Our loudest, richest victim of a conspiracy of silence
When you walk into the Commonwealth Bank you don’t see advertisements on the walls attacking banks for paying obscene salaries to their executives. McDonalds would refuse to place banners outside its stores stating that Big Macs are rubbish and the Whopper is a superior burger. In a similar vein, News Limited, the publisher of this website, has taken the unremarkable commercial decision not to use its products as a vehicle to trash its reputation.
The person in question is Dick Smith and the material is a 28-page magazine he has written called Dick Smith’s Magazine of Forbidden Ideas That You Won’t Read About in the Mainstream Media.
As a businessman, Smith has harnessed the concept of martyrdom – be it real or imagined – as his preferred marketing technique. He has made millions presenting himself as a nuggetty Aussie battler taking on the big guys, despite being bigger than most in Australian business.
Indeed some of his wealth has come from pinching market share from local businesses, such as the family-owned preserves producer Beerenberg, whose boss said last month that it was struggling to sell its products because of Smith’s posturing as one of the only patriots in the field of jam production.
In a way, the last thing Smith would have wanted was to have his magazine inserted in News Limited publications, as it would undermine his claim of persecution as the basis for making profits. The magazine is so totally out there that it seems he deliberately went overboard to ensure it wouldn’t be carried as an advertisement, as it is filled with conspiracy theories involving Rupert Murdoch’s American citizenship, this company’s (non-existent) refusal to run pieces calling for a smaller Australian population, our alleged bias against climate science, our supposed determination to attack Smith for using patriotism to make money.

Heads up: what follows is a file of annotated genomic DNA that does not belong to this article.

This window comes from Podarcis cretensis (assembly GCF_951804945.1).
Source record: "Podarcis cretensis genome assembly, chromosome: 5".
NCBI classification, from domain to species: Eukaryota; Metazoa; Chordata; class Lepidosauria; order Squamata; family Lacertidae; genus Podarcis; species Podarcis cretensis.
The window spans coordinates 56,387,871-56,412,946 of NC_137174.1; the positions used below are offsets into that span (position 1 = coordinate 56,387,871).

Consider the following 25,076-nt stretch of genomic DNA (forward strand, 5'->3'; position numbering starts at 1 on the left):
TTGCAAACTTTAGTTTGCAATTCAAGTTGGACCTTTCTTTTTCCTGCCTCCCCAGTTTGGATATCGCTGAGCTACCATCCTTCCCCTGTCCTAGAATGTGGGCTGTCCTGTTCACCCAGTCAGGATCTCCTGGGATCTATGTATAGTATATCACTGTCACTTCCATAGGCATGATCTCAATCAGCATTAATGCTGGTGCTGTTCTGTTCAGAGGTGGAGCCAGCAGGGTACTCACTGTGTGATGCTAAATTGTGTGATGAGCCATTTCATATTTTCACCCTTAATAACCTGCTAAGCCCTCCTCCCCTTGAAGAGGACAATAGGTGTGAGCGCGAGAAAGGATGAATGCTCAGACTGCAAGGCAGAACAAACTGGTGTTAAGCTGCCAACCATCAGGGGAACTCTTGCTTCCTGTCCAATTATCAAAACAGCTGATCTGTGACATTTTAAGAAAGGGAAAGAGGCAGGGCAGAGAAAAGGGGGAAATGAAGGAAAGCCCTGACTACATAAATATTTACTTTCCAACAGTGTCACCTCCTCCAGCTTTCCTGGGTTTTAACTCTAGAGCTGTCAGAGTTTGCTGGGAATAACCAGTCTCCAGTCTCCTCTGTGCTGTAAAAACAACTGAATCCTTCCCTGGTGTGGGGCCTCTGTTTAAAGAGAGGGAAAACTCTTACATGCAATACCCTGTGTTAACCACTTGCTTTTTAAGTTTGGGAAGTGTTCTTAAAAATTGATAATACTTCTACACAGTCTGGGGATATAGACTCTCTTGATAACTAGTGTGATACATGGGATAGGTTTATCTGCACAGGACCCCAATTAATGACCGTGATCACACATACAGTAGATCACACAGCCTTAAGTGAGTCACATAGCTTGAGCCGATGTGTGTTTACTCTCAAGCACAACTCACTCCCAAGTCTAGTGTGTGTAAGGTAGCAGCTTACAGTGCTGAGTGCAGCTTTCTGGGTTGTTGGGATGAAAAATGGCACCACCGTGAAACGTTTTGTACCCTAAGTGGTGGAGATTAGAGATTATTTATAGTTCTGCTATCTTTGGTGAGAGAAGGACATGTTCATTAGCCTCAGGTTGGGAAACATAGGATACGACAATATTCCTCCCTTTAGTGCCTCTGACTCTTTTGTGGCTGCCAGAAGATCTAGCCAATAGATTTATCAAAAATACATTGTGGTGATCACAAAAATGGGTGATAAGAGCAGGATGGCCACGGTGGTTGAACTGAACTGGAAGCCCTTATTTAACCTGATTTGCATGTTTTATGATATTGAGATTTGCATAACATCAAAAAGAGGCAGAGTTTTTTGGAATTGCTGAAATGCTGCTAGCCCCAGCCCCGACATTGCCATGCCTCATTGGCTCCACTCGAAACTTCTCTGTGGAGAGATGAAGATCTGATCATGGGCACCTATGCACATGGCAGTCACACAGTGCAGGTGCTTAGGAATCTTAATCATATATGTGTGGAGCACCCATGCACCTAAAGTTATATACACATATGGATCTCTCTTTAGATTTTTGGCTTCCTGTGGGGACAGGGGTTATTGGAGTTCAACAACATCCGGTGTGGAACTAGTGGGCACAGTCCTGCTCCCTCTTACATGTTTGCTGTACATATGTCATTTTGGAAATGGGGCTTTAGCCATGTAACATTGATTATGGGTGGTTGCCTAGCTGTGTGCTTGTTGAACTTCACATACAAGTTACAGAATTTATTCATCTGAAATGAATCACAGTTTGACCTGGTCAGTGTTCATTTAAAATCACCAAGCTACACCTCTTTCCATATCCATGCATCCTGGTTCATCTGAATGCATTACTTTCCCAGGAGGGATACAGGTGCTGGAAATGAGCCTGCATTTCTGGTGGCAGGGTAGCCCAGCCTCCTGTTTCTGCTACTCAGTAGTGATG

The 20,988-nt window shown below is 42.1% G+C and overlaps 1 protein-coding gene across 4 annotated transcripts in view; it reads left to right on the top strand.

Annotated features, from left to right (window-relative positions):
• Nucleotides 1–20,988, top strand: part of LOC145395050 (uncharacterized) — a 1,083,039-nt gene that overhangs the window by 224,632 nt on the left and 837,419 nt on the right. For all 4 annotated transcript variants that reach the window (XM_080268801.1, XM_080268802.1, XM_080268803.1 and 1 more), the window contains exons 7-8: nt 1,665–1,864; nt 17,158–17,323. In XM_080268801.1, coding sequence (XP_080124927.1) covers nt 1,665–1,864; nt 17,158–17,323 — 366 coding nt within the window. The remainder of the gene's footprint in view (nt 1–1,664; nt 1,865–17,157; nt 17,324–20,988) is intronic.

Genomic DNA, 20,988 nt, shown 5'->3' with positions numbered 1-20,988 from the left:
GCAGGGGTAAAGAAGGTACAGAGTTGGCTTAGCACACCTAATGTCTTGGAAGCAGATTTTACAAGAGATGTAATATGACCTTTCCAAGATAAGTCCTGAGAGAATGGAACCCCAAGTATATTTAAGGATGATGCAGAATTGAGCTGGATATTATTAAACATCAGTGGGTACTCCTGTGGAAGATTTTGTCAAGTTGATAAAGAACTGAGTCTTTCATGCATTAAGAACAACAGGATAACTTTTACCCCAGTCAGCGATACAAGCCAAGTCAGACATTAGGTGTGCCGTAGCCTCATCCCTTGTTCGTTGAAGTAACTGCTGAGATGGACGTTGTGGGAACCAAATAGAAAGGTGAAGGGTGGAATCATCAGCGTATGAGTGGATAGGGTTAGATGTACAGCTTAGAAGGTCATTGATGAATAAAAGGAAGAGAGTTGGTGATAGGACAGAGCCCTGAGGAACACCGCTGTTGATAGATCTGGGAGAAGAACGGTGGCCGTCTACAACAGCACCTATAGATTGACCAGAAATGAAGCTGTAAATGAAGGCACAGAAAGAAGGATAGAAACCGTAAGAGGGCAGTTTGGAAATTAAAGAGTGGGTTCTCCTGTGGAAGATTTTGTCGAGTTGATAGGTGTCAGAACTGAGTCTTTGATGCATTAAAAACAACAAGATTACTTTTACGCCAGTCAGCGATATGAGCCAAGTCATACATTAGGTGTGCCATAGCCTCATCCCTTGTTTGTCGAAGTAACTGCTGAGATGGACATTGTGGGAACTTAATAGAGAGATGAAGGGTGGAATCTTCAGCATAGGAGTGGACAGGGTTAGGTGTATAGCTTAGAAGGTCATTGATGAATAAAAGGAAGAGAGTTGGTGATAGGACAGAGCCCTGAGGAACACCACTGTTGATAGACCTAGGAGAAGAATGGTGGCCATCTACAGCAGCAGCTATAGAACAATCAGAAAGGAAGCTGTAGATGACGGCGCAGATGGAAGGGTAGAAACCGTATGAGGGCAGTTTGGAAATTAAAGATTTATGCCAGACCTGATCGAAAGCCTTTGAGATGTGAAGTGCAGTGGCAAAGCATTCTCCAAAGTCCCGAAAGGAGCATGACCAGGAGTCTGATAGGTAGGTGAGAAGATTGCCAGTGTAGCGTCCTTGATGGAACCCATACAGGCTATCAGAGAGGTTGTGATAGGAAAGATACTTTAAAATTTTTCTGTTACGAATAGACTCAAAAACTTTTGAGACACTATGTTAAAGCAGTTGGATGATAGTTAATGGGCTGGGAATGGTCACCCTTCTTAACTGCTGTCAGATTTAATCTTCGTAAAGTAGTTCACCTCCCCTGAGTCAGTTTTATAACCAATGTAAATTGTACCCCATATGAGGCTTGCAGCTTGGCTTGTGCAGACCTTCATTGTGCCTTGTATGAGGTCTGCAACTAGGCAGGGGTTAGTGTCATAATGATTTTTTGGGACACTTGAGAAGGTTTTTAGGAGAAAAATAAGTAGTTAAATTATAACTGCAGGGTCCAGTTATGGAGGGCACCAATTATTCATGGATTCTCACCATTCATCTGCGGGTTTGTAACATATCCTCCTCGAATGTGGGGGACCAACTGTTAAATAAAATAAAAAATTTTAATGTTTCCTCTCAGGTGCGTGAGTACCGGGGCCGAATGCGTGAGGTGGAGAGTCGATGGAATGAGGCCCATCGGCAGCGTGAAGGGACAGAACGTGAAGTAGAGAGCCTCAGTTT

Even the independent website Crikey, hardly a friend of News Limited, ran a piece by former Media Watch producer David Salter saying it was “not surprising” that News refused to run the insert, and attacking its content as the work of an “egomaniac” falsely claiming a conspiracy.
I would not be so disrespectful as to call Mr Smith an egomaniac, even though, as Crikey points out, there are 29 photos of him in his 28-page insert. He is certainly a conspiracy theorist and his theories do not pass muster.
Smith’s obsession with News Limited is so acute that he misrepresents both our general conduct and our specific treatment of him. A few years ago I heard him on ABC Radio after the Victorian bushfires saying News Limited had never given a cent to charity. I rang the station and asked (fruitlessly) to go on air to point out that in the previous week News donated $1 million to Victoria. I could fill the rest of this column with similar examples, be it families who made the news for tragic reasons, cultural bequests for the arts, money for our State Library, the Pride of Australia awards for unsung community heroes.
For someone who has been silenced Smith spends a lot of time getting neutral or positive coverage in the news pages or a generous run in the opinion section. The apparently venal Australian newspaper has run two of his columns this year about over-population. Last year he partnered with the Murdoch-owned Manly Daily to find locals to staff one of his stores. He appeared recently on Foxtel’s business show and when he left archly warned an executive to brace himself for a call from Rupert Murdoch chastising him. (The call never came.) On two occasions, my very polite colleagues Tory Maguire and Tory Shepherd rang Dick Smith offering him an opinion piece. He called them lazy journalists who couldn’t be bothered to write a story, showing both ingratitude and a limited grasp of how opinion pieces actually work. His spray against Maguire was so over the top that he felt compelled to send her a written apology soon after, which was a decent thing of him to do.
Mr Smith is enjoying an uncritical run on Adelaide’s ABC, which has shelved its charter of not promoting commercial enterprises to let Smith spruik his. On radio this week Smith made the specious claim that politicians had told him they couldn’t air his type of views for fear of vengeance from the Murdoch press. That doesn’t explain the yards of copy written on someone like Nick Xenophon, a dogged critic of what he like Smith calls the Coles-Woolworths duopoly, or figures such as Bob Katter, Barnaby Joyce or most members of the National Party. Nor does it explain why, if our politicians are so cowed, the Labor Government is considering draconian limits on press freedom.
The bullying Smith claims to be a victim is in reality the marketing he craves to keep making millions of dollars. The fact that he is promoting his insert - readily available online - with a zany $10,000 cash giveaway only confirms that underneath his costume this caped nationalistic crusader is simply pretty good at turning a quid.
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